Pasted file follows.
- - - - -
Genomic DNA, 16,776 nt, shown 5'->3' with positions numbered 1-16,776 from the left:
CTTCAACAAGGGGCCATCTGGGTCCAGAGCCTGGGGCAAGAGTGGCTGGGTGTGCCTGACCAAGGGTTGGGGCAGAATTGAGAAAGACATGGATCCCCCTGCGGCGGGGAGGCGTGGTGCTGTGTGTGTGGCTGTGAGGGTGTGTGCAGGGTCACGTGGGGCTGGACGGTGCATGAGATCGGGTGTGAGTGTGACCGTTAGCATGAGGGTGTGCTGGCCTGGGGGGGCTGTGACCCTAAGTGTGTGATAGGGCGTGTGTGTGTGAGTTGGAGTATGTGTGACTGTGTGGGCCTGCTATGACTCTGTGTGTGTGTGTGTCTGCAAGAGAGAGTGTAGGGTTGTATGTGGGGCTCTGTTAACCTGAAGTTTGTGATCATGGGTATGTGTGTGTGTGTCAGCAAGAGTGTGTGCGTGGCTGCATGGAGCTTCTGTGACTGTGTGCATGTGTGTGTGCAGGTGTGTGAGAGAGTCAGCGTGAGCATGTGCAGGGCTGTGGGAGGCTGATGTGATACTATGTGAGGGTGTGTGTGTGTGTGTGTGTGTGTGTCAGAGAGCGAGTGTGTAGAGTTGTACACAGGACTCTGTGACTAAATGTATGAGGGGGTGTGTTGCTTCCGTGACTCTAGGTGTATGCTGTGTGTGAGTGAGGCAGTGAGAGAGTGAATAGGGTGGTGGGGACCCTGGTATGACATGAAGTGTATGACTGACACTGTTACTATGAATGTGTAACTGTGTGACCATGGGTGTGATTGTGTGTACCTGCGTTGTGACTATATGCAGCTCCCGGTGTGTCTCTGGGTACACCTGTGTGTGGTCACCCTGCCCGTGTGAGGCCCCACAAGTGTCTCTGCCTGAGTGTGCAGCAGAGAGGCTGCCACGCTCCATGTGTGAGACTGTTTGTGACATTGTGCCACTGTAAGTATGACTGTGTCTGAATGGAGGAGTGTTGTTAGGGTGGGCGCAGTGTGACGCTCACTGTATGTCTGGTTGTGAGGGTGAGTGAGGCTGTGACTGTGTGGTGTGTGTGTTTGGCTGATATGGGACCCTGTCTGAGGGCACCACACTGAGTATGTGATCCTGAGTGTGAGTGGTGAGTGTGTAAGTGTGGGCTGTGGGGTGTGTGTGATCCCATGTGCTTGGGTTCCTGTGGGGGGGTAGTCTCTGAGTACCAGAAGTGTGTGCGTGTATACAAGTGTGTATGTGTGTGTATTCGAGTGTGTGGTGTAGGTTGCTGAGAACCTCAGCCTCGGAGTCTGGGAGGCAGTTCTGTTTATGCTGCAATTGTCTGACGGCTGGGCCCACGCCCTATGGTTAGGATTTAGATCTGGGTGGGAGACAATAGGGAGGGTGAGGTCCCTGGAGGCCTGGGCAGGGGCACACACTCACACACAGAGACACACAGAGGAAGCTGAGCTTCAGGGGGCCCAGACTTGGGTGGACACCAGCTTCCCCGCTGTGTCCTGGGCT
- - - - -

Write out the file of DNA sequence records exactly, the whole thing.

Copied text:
Genomic DNA, 16,776 nt, shown 5'->3' with positions numbered 1-16,776 from the left:
CTTCAACAAGGGGCCATCTGGGTCCAGAGCCTGGGGCAAGAGTGGCTGGGTGTGCCTGACCAAGGGTTGGGGCAGAATTGAGAAAGACATGGATCCCCCTGCGGCGGGGAGGCGTGGTGCTGTGTGTGTGGCTGTGAGGGTGTGTGCAGGGTCACGTGGGGCTGGACGGTGCATGAGATCGGGTGTGAGTGTGACCGTTAGCATGAGGGTGTGCTGGCCTGGGGGGGCTGTGACCCTAAGTGTGTGATAGGGCGTGTGTGTGTGAGTTGGAGTATGTGTGACTGTGTGGGCCTGCTATGACTCTGTGTGTGTGTGTGTCTGCAAGAGAGAGTGTAGGGTTGTATGTGGGGCTCTGTTAACCTGAAGTTTGTGATCATGGGTATGTGTGTGTGTGTCAGCAAGAGTGTGTGCGTGGCTGCATGGAGCTTCTGTGACTGTGTGCATGTGTGTGTGCAGGTGTGTGAGAGAGTCAGCGTGAGCATGTGCAGGGCTGTGGGAGGCTGATGTGATACTATGTGAGGGTGTGTGTGTGTGTGTGTGTGTGTGTCAGAGAGCGAGTGTGTAGAGTTGTACACAGGACTCTGTGACTAAATGTATGAGGGGGTGTGTTGCTTCCGTGACTCTAGGTGTATGCTGTGTGTGAGTGAGGCAGTGAGAGAGTGAATAGGGTGGTGGGGACCCTGGTATGACATGAAGTGTATGACTGACACTGTTACTATGAATGTGTAACTGTGTGACCATGGGTGTGATTGTGTGTACCTGCGTTGTGACTATATGCAGCTCCCGGTGTGTCTCTGGGTACACCTGTGTGTGGTCACCCTGCCCGTGTGAGGCCCCACAAGTGTCTCTGCCTGAGTGTGCAGCAGAGAGGCTGCCACGCTCCATGTGTGAGACTGTTTGTGACATTGTGCCACTGTAAGTATGACTGTGTCTGAATGGAGGAGTGTTGTTAGGGTGGGCGCAGTGTGACGCTCACTGTATGTCTGGTTGTGAGGGTGAGTGAGGCTGTGACTGTGTGGTGTGTGTGTTTGGCTGATATGGGACCCTGTCTGAGGGCACCACACTGAGTATGTGATCCTGAGTGTGAGTGGTGAGTGTGTAAGTGTGGGCTGTGGGGTGTGTGTGATCCCATGTGCTTGGGTTCCTGTGGGGGGGTAGTCTCTGAGTACCAGAAGTGTGTGCGTGTATACAAGTGTGTATGTGTGTGTATTCGAGTGTGTGGTGTAGGTTGCTGAGAACCTCAGCCTCGGAGTCTGGGAGGCAGTTCTGTTTATGCTGCAATTGTCTGACGGCTGGGCCCACGCCCTATGGTTAGGATTTAGATCTGGGTGGGAGACAATAGGGAGGGTGAGGTCCCTGGAGGCCTGGGCAGGGGCACACACTCACACACAGAGACACACAGAGGAAGCTGAGCTTCAGGGGGCCCAGACTTGGGTGGACACCAGCTTCCCCGCTGTGTCCTGGGCT